Science and nationalism have been an awkward pair in China since at least the “metaphysics and science” controversy of the 1920s, when certain intellectuals who were wary of scientism felt that the spiritual work of building the nation ought to be the domain of a subjective “metaphysics” quite apart from the material inquiry of the sciences.[i] Not all agreed—yet a similar distinction between the spiritual and the material is often replicated in the way we write and teach about the young Chinese republic today. Unsurprisingly, present-day scholars of Chinese history and literature grant precedence to humanists over scientists in the revolutionary canon. Leading English-language surveys like The Search for Modern China and Modern East Asia: A Brief History prominently feature such figures as Lu Xun, who famously abandoned his medical studies in favor of literature because he felt that it was China’s spirits, and not bodies, that most needed treatment, as well as Hu Shih, who traveled to Cornell to study agricultural science but switched tracks to philosophy and emerged as a champion of the Chinese vernacular, while omitting Zhu Kezhen, who, after taking passage on the same vessel that carried Hu Shi to America, completed degrees in agriculture and meteorology and helped to revolutionize China’s understanding of the atmosphere. Perhaps literary giants are emphasized because the atmosphere of greater interest to most historians is not the gaseous atmosphere of meteorological concern, but rather, the metaphorical “atmosphere and political mood that emerged around 1919” during what is known as the New Culture Movement.[ii] This tendency in the literature on China is consistent with broader approaches to the study of nationalism: surveying the field, Lloyd Kramer observes that nationalisms are assumed to be “historical rather than natural phenomena,” such that “the study of nationalism leads to historical analysis rather than to biology or physical geography.”[iii]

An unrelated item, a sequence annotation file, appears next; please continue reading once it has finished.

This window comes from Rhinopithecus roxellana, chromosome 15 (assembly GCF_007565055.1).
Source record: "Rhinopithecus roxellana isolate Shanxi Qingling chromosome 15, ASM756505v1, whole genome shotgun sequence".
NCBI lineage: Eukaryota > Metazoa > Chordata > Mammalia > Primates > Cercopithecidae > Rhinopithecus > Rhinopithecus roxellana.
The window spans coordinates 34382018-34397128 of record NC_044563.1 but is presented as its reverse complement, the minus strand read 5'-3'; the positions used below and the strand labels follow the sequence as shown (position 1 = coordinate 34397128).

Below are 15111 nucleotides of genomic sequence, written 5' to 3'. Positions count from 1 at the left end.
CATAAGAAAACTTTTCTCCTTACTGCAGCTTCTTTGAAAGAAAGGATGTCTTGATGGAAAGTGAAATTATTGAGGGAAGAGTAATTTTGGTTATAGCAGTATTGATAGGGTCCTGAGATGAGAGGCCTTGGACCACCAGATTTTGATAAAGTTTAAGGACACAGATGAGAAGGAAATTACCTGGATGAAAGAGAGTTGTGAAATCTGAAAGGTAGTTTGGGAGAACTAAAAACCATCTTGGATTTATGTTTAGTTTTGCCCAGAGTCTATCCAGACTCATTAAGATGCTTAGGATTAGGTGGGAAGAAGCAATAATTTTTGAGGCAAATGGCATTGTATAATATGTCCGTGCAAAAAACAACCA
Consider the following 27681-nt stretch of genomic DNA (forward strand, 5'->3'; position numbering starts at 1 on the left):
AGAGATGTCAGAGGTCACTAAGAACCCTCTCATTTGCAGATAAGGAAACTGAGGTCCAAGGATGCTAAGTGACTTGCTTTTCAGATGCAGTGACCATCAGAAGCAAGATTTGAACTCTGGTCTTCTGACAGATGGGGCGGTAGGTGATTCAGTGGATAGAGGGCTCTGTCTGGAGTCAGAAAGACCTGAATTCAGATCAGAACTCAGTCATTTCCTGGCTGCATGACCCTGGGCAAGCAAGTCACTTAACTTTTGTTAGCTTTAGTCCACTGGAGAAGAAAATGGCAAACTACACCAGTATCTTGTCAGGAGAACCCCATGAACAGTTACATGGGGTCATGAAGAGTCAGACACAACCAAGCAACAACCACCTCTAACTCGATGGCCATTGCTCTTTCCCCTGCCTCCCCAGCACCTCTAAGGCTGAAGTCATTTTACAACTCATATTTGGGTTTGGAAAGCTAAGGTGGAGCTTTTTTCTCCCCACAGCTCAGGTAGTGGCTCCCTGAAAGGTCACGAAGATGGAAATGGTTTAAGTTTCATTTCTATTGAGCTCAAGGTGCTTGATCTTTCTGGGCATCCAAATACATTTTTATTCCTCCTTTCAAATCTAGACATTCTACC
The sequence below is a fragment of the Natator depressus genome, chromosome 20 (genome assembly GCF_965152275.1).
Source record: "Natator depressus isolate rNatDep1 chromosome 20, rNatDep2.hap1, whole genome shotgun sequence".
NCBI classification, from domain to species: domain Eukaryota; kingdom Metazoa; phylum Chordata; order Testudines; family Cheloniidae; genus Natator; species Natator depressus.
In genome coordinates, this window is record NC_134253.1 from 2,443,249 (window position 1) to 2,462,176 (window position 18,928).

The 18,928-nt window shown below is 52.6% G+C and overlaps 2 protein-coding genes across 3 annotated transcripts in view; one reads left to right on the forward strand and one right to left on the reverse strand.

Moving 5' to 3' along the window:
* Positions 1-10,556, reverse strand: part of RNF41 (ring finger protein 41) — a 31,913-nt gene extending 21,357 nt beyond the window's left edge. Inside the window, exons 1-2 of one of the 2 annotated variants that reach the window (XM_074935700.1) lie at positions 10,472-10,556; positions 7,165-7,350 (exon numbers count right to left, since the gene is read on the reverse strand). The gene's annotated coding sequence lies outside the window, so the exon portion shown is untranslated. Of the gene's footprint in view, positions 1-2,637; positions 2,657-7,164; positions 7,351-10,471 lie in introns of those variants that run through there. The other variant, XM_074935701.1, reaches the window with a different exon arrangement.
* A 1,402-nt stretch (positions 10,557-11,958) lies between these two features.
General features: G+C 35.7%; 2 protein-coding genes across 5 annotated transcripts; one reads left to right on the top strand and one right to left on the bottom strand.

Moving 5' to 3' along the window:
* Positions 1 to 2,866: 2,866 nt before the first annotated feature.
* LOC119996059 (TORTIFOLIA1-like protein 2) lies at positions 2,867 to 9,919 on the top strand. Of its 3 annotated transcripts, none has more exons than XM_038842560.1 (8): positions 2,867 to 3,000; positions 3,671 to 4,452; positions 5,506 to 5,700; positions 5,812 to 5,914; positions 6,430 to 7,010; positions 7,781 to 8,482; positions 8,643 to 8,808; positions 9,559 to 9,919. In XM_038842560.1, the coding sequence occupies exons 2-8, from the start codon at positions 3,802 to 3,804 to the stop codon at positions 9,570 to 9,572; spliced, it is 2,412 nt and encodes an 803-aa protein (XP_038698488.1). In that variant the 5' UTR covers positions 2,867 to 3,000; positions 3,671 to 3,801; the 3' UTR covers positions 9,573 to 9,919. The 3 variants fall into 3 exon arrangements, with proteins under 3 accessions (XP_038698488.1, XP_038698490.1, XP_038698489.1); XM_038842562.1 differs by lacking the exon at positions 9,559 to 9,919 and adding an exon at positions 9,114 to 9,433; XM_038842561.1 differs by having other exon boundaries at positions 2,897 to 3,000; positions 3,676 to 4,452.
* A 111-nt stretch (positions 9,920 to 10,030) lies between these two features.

Of course, historians of science will recognize that there has long existed a deep and complementary relationship between the rise of nationalism and the growth of scientific institutions. Hiromi Mizuno introduced the concept of “scientific nationalism” in her trenchant study of the Japanese empire to denote “a kind of nationalism that believes that science and technology are the most urgent and important assets for the integrity, survival, and progress of the nation.”[iv] Zuoyue Wang has similarly identified a vein of scientific nationalism in Republican China that was characterized by a “desire to create a strong, unified, and prosperous Chinese nation… based in part on the utilization of science and technology.”[v] Relating this broad trend to the particularities of climate science, Clark Alejandrino observes that the emergence of Chinese-run weather stations in Republican China ushered it into an era of “meteorological sovereignty.”[vi] Zhu Kezhen’s nationalism is a focal point in the aforementioned works by Wang and Alejandrino as well as a recent encyclopedic entry on Zhu by Iwo Amelung, who comments that “patriotic feelings… were a major motivation for Zhu’s work.”[vii]